Perlmutter, Professor of Journalism at the School of Journalism and Mass Communication, University of Kansas, gave a truly interesting overview of the changes being driven by blogging in political arenas. He noted that criticisms leveled against blogging were very similar to the criticisms leveled against radio as it was rising to compete with the print media. There is a history of new technology coming along and a politician deciding “Hey I can use this technology to my advantage” as Frankline D. Roosevelt. Roosevelt’s fireside chats were talking directly to the American people, bypassing traditional media, in order to persuade the American people and personalize the President to those citizens in their own homes, sitting before the “radio” hearth. Radio was new media for FDR and he used it. Effectively.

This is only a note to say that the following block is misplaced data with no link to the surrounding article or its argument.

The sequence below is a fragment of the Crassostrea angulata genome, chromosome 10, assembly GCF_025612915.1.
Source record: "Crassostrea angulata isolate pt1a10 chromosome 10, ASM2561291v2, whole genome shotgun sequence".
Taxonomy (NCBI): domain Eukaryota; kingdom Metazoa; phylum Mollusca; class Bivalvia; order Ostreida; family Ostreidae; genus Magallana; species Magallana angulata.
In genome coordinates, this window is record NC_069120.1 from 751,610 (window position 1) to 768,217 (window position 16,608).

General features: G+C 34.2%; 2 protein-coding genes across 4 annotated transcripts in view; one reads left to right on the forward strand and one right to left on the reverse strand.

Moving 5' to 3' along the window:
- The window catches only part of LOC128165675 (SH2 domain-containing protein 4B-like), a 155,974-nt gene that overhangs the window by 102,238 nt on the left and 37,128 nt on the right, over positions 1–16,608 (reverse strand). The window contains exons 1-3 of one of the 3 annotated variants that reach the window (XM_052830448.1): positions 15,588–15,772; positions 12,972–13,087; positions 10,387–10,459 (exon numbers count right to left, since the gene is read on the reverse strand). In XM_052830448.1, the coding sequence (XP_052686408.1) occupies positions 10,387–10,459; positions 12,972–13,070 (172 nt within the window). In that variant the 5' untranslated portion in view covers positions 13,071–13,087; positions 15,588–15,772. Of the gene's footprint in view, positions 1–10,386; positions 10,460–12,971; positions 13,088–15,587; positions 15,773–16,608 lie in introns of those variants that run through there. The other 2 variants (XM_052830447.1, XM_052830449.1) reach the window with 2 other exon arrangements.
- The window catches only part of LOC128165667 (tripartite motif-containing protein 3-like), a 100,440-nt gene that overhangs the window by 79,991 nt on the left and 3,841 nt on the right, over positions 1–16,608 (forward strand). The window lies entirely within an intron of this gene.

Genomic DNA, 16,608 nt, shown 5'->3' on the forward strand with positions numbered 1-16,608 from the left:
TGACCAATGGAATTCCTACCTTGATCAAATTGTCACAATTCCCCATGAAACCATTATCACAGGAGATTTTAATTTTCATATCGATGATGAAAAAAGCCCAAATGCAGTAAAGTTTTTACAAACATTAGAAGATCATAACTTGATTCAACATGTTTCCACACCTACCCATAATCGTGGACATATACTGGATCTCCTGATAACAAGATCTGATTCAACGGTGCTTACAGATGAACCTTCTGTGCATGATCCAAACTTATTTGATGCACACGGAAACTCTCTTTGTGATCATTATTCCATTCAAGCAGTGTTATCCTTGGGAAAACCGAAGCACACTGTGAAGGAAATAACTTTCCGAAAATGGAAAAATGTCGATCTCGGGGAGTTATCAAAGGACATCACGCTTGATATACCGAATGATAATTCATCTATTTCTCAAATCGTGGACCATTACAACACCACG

Blog technology came along at a point when the vast population was experiencing some level of disenchantment with the “horse race” approach of the media to the electoral process. Perlmutter sees blogs as playing an influential role as individuals use the technology to organize themselves over the Internet (shades of Clay Shirkey’s Here Comes Everybody). Even small groups of 500 individuals can shift the story and the dynamic.
The friction with regard to scholarly publishing was raised during the Q and A session, when someone asked about the presence of the filter in such a publishing environment. Publishers – particularly in this arena – have traditionally provided that service. In an age of instantaneous publishing and open access, who will provide that filter?
One side note – Perlmutter’s book, Blogwars, offers the most cogent explanation of exit polls that I personally have ever encountered. On that score alone, I can heartily recommend the book, available from Oxford University Press.